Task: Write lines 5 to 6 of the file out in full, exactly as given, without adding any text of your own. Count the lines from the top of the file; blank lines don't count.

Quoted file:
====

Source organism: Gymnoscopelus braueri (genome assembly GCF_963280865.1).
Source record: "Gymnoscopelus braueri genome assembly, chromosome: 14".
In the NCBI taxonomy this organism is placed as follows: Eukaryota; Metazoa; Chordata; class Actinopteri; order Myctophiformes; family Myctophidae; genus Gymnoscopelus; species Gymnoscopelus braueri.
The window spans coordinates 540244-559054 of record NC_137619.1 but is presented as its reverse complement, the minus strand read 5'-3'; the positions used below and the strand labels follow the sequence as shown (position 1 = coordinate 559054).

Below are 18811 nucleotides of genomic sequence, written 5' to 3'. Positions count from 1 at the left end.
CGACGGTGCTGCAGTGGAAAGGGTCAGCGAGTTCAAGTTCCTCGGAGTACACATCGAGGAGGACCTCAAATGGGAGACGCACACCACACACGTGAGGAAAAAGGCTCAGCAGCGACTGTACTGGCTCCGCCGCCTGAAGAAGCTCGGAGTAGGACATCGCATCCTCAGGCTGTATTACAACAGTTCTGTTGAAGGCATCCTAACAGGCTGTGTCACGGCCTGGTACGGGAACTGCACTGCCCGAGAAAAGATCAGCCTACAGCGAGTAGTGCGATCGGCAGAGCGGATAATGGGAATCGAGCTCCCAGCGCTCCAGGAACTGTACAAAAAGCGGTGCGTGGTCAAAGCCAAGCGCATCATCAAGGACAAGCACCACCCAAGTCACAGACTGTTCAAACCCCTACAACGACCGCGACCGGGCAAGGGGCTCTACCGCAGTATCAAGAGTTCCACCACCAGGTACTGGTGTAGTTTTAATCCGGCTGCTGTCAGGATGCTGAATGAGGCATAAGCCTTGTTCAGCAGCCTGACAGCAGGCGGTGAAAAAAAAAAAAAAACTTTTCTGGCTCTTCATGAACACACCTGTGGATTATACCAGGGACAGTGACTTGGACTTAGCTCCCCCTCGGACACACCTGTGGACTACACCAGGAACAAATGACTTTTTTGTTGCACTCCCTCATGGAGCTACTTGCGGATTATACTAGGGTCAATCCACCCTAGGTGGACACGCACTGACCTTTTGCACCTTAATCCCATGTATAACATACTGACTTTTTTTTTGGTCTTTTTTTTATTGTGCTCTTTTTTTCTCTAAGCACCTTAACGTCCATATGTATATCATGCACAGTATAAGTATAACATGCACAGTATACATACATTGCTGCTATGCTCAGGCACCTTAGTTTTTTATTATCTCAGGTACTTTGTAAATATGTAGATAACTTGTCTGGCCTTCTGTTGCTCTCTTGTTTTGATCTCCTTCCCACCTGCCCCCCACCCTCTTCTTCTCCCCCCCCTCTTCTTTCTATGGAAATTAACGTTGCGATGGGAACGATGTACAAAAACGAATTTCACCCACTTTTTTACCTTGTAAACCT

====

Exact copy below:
Below are 18811 nucleotides of genomic sequence, written 5' to 3'. Positions count from 1 at the left end.
CGACGGTGCTGCAGTGGAAAGGGTCAGCGAGTTCAAGTTCCTCGGAGTACACATCGAGGAGGACCTCAAATGGGAGACGCACACCACACACGTGAGGAAAAAGGCTCAGCAGCGACTGTACTGGCTCCGCCGCCTGAAGAAGCTCGGAGTAGGACATCGCATCCTCAGGCTGTATTACAACAGTTCTGTTGAAGGCATCCTAACAGGCTGTGTCACGGCCTGGTACGGGAACTGCACTGCCCGAGAAAAGATCAGCCTACAGCGAGTAGTGCGATCGGCAGAGCGGATAATGGGAATCGAGCTCCCAGCGCTCCAGGAACTGTACAAAAAGCGGTGCGTGGTCAAAGCCAAGCGCATCATCAAGGACAAGCACCACCCAAGTCACAGACTGTTCAAACCCCTACAACGACCGCGACCGGGCAAGGGGCTCTACCGCAGTATCAAGAGTTCCACCACCAGGTACTGGTGTAGTTTTAATCCGGCTGCTGTCAGGATGCTGAATGAGGCATAAGCCTTGTTCAGCAGCCTGACAGCAGGCGGTGAAAAAAAAAAAAAAACTTTTCTGGCTCTTCATGAACACACCTGTGGATTATACCAGGGACAGTGACTTGGACTTAGCTCCCCCTCGGACACACCTGTGGACTACACCAGGAACAAATGACTTTTTTGTTGCACTCCCTCATGGAGCTACTTGCGGATTATACTAGGGTCAATCCACCCTAGGTGGACACGCACTGACCTTTTGCACCTTAATCCCATGTATAACATACTGACTTTTTTTTTGGTCTTTTTTTTATTGTGCTCTTTTTTTCTCTAAGCACCTTAACGTCCATATGTATATCATGCACAGTATAAGTATAACATGCACAGTATACATACATTGCTGCTATGCTCAGGCACCTTAGTTTTTTATTATCTCAGGTACTTTGTAAATATGTAGATAACTTGTCTGGCCTTCTGTTGCTCTCTTGTTTTGATCTCCTTCCCACCTGCCCCCCACCCTCTTCTTCTCCCCCCCCTCTTCTTTCTATGGAAATTAACGTTGCGATGGGAACGATGTACAAAAACGAATTTCACCCACTTTTTTACCTTGTAAACCT